Warren Mosler predicted this type of development in the market for German state debt securities a while back. Coverage of the current situation at Bloomberg:
The discount Germany enjoys relative to the U.S. for 10- year borrowing has narrowed to the least in more than three months after Spain asked for a 100 billion-euro ($125 billion) lifeline for its banks on June 9. Traders of credit-default swaps also are buying protection against the risk of losses on German bonds, with the costs of insuring the nation’s debt surging to the most since January compared with similar contracts on U.S. debt.Stumbling and bumbling (cue the "Yakety Sax" music) PIMCO shows up again and gets it all wrong as usual:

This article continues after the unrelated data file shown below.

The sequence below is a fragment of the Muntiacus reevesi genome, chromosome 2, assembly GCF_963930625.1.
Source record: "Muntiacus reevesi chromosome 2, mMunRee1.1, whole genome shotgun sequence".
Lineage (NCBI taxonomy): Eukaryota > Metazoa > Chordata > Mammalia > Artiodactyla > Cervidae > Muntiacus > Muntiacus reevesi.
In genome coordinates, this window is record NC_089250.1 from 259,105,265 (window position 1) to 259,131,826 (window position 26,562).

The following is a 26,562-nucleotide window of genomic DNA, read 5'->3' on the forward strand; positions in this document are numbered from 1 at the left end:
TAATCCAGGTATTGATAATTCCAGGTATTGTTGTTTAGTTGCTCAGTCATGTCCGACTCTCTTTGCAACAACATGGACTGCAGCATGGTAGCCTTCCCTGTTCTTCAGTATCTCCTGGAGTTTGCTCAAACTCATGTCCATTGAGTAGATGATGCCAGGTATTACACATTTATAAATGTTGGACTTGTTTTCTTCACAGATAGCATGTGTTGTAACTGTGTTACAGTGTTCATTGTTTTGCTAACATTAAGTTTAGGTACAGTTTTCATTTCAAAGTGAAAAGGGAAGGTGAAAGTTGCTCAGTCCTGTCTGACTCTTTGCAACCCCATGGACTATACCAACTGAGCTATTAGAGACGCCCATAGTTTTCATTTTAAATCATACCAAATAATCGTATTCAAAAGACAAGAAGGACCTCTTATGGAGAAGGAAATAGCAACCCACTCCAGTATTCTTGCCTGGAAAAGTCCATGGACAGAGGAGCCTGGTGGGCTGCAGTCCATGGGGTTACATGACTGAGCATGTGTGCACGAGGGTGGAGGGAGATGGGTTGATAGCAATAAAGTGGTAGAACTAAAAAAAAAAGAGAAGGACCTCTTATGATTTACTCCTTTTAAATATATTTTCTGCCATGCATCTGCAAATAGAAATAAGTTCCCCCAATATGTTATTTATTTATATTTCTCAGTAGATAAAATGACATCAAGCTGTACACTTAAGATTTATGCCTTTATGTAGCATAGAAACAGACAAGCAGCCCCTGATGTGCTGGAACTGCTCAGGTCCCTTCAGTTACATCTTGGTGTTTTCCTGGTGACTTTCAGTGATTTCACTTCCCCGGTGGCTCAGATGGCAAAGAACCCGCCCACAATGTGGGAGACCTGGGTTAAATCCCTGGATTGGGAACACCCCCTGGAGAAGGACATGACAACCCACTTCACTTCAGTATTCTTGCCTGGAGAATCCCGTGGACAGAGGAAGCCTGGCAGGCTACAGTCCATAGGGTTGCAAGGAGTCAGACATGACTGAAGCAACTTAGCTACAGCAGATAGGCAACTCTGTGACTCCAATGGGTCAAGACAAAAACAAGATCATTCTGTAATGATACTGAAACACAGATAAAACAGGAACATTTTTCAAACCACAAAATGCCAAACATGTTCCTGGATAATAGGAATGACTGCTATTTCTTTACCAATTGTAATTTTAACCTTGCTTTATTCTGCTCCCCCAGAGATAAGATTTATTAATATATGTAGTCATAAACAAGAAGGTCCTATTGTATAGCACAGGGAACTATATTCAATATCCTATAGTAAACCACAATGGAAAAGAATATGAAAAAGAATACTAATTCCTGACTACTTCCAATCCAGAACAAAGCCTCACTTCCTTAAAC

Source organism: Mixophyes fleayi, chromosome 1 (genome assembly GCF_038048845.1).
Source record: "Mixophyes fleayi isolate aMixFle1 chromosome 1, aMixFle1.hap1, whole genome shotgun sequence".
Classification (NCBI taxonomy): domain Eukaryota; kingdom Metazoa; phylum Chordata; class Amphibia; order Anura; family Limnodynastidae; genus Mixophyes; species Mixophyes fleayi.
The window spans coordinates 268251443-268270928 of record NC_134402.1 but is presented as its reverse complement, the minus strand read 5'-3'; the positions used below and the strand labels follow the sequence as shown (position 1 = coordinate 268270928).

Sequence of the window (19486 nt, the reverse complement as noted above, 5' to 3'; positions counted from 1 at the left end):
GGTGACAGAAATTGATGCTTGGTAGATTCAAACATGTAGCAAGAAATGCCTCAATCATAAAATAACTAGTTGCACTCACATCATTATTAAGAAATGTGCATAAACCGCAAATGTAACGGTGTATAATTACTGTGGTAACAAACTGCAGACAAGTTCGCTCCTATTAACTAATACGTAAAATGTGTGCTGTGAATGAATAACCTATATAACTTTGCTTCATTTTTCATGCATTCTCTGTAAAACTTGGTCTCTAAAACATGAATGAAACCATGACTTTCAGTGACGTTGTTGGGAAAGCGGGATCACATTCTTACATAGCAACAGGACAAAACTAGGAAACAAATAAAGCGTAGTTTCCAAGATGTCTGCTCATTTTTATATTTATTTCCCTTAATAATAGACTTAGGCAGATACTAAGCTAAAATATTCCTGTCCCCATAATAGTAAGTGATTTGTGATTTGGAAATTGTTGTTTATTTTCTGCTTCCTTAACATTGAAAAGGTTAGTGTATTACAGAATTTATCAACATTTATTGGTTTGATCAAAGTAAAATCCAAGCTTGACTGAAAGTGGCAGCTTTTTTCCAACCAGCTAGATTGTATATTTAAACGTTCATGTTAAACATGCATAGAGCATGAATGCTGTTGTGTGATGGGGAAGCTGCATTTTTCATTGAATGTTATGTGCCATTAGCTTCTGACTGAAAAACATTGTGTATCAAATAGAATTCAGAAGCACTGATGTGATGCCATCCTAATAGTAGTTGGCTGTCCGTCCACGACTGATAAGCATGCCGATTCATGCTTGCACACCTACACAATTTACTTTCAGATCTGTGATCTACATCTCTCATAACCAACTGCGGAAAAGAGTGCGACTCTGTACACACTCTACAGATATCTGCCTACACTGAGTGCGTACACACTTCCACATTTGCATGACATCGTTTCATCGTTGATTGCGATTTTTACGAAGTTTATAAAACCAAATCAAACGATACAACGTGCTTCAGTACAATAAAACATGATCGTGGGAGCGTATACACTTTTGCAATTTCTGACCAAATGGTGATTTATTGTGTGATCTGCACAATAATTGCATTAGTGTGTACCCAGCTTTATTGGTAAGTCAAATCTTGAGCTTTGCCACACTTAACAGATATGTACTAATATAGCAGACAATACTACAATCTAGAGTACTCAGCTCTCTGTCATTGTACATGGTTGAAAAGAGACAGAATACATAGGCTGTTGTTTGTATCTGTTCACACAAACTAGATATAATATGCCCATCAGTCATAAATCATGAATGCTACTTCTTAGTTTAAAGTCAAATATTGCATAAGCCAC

“We don’t want to have too much German interest-rate risk,” said Andrew Balls, head of European portfolio management at Pacific Investment Management Co. in London, which oversees the world’s biggest bond fund. “There is a big flight to quality premium embedded in German bonds. In the event that the euro zone gets better, these premiums will be unwound and German yields will have to rise. If the situation gets much worse, the money may leave the region all together. [Ed: Whaaaaat???] We favor cleaner dirty shirts, like gilts and Treasuries.”This may be the first evidence of market participants starting to price in the fact that ALL of the nations in the Eurozone are not direct issuers of their own state currencies. We'll see how this continues to develop.